The Moody Blues – Days Of Future Passed (1967) [Deluxe Edition 2006] MCH SACD ISO + Hi-Res FLAC

The Moody Blues – Days Of Future Passed (1967) [Deluxe Edition 2006]
PS3 Rip | SACD ISO | DST64 2.0 & 5.1 > 1-bit/2.8224 MHz | 43:35 minutes | Scans included | 2,49 GB
or FLAC 2.0 (converted with foobar2000 to tracks) 24bit/88,2 kHz | 41:37 minutes | Scans | 825 MB
with the London Festival Orchestra – Conducted by Peter Knight. Features Stereo and Multichannel Surround Sound

The Moody Blues’ 1967 concept album set a new standard for symphonic rock, marrying the band’s early R&B stylings with lush orchestral sounds, complex songforms, and epic interludes by the London Festival Orchestra. This hi-definition release adds even more depth to this essential, brilliantly recorded album.

This album marked the formal debut of the psychedelic-era Moody Blues; though they’d made a pair of singles featuring new (as of 1966) members Justin Hayward and John Lodge, Days of Future Passed was a lot bolder and more ambitious. What surprises first-time listeners – and delighted them at the time – is the degree to which the group shares the spotlight with the London Festival Orchestra without compromising their sound or getting lost in the lush mix of sounds. That’s mostly because they came to this album with the strongest, most cohesive body of songs in their history, having spent the previous year working up a new stage act and a new body of material (and working the bugs out of it on-stage), the best of which ended up here. Decca Records had wanted a rock version of Dvorak’s “New World Symphony” to showcase its enhanced stereo-sound technology, but at the behest of the band, producer Tony Clarke (with engineer Derek Varnals aiding and abetting) hijacked the project and instead cut the group’s new repertory, with conductor/arranger Peter Knight adding the orchestral accompaniment and devising the bridge sections between the songs and the album’s grandiose opening and closing sections. The record company didn’t know what to do with the resulting album, which was neither classical nor pop, but following its release in December of 1967, audiences found their way to it as one of the first pieces of heavily orchestrated, album-length psychedelic rock to come out of England in the wake of the Beatles’ Sgt. Pepper’s and Magical Mystery Tour albums. What’s more, it was refreshingly original, rather than an attempt to mimic the Beatles; sandwiched among the playful lyricism of “Another Morning” and the mysticism of “The Sunset,” songs like “Tuesday Afternoon” and “Twilight Time” (which remained in their concert repertory for three years) were pounding rockers within the British psychedelic milieu, and the harmony singing (another new attribute for the group) made the band’s sound unique. With “Tuesday Afternoon” and “Nights In White Satin” to drive sales, Days of Future Passed became one of the defining documents of the blossoming psychedelic era, and one of the most enduringly popular albums of its era.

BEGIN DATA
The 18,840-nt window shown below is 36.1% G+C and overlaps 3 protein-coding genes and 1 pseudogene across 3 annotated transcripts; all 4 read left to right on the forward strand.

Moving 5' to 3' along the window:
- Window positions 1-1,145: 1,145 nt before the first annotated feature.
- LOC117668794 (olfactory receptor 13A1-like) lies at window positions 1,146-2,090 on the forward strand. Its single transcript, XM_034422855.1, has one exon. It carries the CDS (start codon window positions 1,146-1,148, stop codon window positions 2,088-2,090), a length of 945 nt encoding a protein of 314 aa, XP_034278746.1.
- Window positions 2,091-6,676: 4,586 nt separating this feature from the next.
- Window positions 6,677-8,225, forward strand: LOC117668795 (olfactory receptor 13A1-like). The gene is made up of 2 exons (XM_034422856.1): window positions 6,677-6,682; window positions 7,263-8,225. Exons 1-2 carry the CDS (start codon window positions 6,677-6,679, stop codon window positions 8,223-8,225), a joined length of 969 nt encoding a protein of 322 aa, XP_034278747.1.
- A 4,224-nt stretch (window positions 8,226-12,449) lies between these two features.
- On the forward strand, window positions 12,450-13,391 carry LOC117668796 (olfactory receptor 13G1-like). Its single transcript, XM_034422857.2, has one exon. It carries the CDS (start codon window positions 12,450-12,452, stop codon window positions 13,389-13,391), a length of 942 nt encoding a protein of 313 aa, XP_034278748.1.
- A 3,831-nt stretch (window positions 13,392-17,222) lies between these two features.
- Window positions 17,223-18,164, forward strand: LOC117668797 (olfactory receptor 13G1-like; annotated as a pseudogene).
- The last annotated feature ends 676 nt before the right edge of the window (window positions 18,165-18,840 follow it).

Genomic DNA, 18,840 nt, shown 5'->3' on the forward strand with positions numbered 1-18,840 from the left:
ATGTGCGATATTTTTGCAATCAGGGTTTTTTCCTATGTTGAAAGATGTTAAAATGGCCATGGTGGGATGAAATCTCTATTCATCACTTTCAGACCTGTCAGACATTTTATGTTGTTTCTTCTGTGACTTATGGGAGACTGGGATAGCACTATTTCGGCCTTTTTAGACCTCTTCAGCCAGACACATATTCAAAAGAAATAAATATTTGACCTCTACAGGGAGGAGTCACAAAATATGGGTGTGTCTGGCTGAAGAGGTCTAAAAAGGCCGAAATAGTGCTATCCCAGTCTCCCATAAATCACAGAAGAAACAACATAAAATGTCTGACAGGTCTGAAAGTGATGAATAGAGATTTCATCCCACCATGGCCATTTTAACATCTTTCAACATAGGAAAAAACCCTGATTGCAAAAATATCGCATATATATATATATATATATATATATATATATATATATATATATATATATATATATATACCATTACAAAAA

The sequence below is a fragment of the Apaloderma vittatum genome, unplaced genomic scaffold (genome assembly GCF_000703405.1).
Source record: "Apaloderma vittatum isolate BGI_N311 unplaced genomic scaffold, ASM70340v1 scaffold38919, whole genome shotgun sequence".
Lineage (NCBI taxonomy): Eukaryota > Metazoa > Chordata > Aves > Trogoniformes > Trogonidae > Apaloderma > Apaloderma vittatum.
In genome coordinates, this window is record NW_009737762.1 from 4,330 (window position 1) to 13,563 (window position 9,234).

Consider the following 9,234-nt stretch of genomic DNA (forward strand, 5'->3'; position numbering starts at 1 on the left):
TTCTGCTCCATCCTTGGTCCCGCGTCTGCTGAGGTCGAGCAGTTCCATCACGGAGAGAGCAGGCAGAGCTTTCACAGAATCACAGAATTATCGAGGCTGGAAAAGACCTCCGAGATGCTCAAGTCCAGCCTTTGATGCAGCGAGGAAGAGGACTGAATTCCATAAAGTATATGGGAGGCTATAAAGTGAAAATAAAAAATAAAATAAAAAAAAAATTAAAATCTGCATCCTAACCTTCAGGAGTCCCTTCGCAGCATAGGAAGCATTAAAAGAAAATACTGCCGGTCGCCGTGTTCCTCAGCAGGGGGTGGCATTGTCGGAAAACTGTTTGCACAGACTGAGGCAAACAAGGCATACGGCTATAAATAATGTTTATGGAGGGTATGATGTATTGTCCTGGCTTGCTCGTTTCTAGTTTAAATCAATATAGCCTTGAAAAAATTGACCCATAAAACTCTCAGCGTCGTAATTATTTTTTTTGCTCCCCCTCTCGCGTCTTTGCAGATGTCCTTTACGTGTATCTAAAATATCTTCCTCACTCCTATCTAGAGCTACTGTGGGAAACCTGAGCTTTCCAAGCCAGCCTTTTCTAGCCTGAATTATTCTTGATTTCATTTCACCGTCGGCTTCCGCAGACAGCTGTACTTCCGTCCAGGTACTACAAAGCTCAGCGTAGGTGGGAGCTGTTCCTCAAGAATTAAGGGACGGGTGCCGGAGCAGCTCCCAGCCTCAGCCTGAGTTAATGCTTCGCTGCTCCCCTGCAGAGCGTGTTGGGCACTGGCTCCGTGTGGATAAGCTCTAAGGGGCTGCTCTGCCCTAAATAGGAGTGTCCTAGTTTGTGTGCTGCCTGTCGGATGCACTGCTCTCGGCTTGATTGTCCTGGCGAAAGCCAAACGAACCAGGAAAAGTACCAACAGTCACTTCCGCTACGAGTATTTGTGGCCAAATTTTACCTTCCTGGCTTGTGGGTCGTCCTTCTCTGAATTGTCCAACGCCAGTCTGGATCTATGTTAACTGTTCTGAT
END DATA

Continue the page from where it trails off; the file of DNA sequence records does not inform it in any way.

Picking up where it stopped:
01. The Day Begins
02. Dawn: Dawn Is A Feeling
03. The Morning: Another Morning
04. Lunch Break: Peak Hour
05. The Afternoon
06. Evening
07. Nights In White Satin

The 2006 Deluxe Edition researched, compiled and produced by Mark Powell.
Album Stereo mix remastered from the original master tapes by Alberto Parodi and Justin Hayward at Logical Box studios, Genova, Italy.
5.1 Surround Sound mix manipulated from the original Quadraphonic Masters by Paschal Byrne and Mark Powell at The Audio Archiving Company, London.
Original 1972 Quadraphonic mixes produced by Tony Clarke and engineered by Derek Varnals.



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